Concern over condition of some NHS buildings in Sheffield dating back 150 years
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The report states: “Over the coming decades, climate change will expose our existing buildings to conditions not foreseen when planned and built. Extreme weather situations such as heavy rainfall and heat waves are occurring more frequently.
The Northern Campus is particularly vulnerable to extreme weather events due to its ageing infrastructure and reliance on natural building ventilation.
The condition of all the Trust’s buildings and their vulnerability to extreme weather is considered “integral” to any ongoing maintenance, which should consider “climate adaptations” as well as energy usage and the functionality of the buildings, the report states.
The Central Campus, containing Royal Hallamshire, Jessop Wing, and Weston Park hospitals, is not as vulnerable. It is less likely to flood and a “significant proportion” of its buildings are mechanically ventilated and cooled.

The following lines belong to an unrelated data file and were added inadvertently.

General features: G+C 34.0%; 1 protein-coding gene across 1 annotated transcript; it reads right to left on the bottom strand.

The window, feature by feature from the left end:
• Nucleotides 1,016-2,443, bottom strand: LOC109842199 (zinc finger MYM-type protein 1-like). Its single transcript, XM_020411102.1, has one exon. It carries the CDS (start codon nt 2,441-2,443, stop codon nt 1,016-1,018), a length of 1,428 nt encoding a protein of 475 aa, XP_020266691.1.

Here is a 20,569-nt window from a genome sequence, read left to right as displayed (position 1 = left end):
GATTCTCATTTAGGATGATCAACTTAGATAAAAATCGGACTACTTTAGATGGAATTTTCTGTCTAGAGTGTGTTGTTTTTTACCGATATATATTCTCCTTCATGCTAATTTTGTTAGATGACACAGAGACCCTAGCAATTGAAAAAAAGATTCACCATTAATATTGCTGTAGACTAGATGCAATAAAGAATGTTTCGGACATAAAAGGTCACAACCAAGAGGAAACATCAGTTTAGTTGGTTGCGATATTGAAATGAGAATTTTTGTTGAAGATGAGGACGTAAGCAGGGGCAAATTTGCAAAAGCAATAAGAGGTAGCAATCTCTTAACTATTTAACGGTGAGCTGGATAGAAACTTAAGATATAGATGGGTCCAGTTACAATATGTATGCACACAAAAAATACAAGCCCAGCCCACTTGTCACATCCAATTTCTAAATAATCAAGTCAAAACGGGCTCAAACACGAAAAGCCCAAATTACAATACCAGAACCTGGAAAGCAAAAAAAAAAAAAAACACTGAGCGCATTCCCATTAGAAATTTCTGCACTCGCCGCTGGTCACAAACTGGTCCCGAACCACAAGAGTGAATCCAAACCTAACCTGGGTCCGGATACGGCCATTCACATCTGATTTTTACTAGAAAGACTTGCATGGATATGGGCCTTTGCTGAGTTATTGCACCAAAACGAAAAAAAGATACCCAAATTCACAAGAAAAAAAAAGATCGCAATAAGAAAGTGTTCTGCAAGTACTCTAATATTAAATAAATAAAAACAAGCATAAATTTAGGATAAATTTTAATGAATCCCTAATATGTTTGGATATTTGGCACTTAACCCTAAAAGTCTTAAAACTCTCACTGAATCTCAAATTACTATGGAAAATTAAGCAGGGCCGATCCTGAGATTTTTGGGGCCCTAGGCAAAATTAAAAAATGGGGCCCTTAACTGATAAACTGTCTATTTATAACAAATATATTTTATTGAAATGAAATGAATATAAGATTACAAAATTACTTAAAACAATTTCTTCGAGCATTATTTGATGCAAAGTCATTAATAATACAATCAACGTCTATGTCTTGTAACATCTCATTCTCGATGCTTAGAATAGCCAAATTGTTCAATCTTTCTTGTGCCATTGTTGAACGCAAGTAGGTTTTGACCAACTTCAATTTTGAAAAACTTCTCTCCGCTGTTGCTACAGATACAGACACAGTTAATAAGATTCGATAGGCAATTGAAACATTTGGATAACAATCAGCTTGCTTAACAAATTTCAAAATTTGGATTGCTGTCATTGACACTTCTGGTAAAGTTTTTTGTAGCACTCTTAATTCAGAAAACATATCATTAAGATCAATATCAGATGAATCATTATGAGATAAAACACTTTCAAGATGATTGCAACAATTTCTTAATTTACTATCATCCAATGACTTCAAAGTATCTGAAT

Some buildings on the Northern Campus were built over 150 years ago. The newest were constructed in 2020.
Looking ahead, Estates Director Chris Norman, author of the report, writes: “We want to work in a way that has a positive effect on the communities we serve.
“This means delivering high quality healthcare while ensuring we spend public money well; we are smart and efficient in the use of our resources while helping to build healthy and resilient communities.”
The report proposes “longer term plans to help mitigate the impact of climate change, especially extreme weather events such as heat waves and heavy downpours” are developed.
The paper, setting out the Estates Strategy 2023 to 2028, is seeking approval from the Board of Directors at the Sheffield Teaching Hospitals Foundation Trust before being launched this month, August 2023.